Taking a twin-pronged approach to hydrogen

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Taking a twin-pronged approach to hydrogen

According to the Hydrogen Council, hydrogen could supply 18 per cent of world energy demand by 2030. Khalid Almuhaidib, Senior Vice President of Hydrogen at ADNOC examines how the UAE is creating an environment for blue and green hydrogen to thrive across the GCC and beyond

​​When the first cargoes of blue ammonia depart from Ruwais port later this month, it will mark the start of a new chapter in Abu Dhabi’s energy story, as the UAE capital aspires to become a leader in the emerging hydrogen industry.

These demonstration cargoes, destined for Japan, will help to determine viable applications for hydrogen, and its carrier fuel ammonia, as a low-carbon energy source, and will help to ascertain the potential for this new global market.

Green hydrogen – that is hydrogen produced using renewable energy – has been capturing headlines this year as countries across the world, including the UAE, announce major investments in pathfinder projects. But the fact remains that the electrolyser technologies needed to make green hydrogen have a long way to evolve before they become cost-competitive and feasible on a large-scale.

The technology for blue hydrogen, on the other hand – that is hydrogen produced from natural gas with carbon capture and sequestration – is already proven and operational in Abu Dhabi.​


Early mover advantage​

In 2016, Abu Dhabi National Oil Company (ADNOC) established the first commercial-scale carbon capture, utilisation and storage (CCUS) facility in the Middle East. The Al-Reyadah plant was also the world’s first large-scale facility to capture carbon dioxide from the iron and steel industry.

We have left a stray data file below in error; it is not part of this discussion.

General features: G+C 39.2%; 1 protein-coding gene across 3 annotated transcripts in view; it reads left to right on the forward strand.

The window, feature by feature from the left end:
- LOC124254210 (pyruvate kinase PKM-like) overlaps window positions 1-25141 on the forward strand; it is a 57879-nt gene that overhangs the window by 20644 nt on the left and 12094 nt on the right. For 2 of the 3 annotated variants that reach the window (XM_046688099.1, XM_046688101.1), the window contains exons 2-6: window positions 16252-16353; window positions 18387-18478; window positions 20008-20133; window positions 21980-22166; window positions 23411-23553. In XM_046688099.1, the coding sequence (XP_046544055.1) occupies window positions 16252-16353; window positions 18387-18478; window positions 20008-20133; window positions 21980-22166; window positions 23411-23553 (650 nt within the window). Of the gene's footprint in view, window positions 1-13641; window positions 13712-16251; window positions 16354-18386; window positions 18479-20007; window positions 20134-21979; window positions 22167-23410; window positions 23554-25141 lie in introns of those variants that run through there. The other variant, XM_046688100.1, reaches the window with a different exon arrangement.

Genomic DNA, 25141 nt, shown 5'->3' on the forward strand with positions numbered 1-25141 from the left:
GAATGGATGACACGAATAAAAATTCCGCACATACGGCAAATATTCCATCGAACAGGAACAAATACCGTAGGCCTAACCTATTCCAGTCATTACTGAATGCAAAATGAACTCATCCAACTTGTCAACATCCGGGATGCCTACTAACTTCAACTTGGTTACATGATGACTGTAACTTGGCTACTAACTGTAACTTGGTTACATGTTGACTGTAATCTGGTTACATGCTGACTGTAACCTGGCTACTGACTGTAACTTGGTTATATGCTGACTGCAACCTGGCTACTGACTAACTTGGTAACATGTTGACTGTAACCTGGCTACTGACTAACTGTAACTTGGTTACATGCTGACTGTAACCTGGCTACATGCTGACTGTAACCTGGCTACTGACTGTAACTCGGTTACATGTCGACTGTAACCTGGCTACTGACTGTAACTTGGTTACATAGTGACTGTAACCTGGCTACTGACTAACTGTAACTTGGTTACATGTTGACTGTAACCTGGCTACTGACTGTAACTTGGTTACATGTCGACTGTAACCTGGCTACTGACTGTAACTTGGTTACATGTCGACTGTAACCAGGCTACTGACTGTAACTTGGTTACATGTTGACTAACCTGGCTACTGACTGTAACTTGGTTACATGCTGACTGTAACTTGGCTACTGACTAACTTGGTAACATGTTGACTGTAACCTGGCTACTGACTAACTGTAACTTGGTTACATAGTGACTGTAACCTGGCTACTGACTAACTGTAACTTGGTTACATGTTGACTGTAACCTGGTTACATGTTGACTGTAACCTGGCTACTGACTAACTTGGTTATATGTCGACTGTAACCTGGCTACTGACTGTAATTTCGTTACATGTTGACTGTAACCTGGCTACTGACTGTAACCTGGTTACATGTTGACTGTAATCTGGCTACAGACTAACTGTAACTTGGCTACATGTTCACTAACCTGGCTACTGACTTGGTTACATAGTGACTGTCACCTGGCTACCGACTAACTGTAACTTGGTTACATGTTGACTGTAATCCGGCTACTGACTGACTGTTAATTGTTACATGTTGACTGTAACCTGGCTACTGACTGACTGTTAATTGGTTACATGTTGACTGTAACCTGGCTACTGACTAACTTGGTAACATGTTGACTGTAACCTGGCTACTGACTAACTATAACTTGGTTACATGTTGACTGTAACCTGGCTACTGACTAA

Based on this early mover advantage, ADNOC is now taking a leadership position in hydrogen and its carrier fuels, working with both new and existing clients and partners to see how blue ammonia can be used to decarbonise their industrial feedstock supplies.

General trading company Itochu bought one of ADNOC’s first cargoes of blue ammonia. This will be used to produce low-carbon fertiliser. Petroleum company Idemitsu also bought a cargo to decarbonise its refinery operations, while energy firm INPEX bought another for use in power generation.

The blue ammonia for these pilot runs is being produced by Fertiglobe, a 58:42 partnership between the Netherlands’ OCI and ADNOC, at its Fertil ammonia/urea plant in Ruwais. The carbon dioxide from the ammonia production process is captured and transferred to Al-Reyadah, from where it is injected into ADNOC oil fields.

Other potential applications for blue ammonia as a low-carbon fuel include transportation, wastewater treatment, and steel, cement and aluminium production. In addition to supplying export markets, there will also be opportunities for ADNOC to deliver blue hydrogen to the UAE’s own industrial base.


Investing for the future

With global demand for hydrogen expected to skyrocket as industries come under increased pressure to decarbonise, ADNOC is preparing to scale up its blue ammonia production capacity.

In addition to debottlenecking existing manufacturing facilities, a 1 million-t/y greenfield blue ammonia plant will be built at the new TA’ZIZ industrial cluster in Ruwais. The project is currently in the design phase with start-up slated for 2025. A final investment decision on the scheme will be taken next year. ADNOC also plans to significantly expand its CCUS capacity.

As ADNOC works to establish a blue ammonia supply chain between the UAE and Japan, and invests in expanding its production capacity, other Abu Dhabi entities are simultaneously exploring opportunities in the green hydrogen space.

This twin-pronged approach to developing a hydrogen economy allows Abu Dhabi and the wider UAE to build market demand and achieve big, early decarbonisation wins with blue ammonia, while the challenges associated with manufacturing green hydrogen at scale are studied and overcome.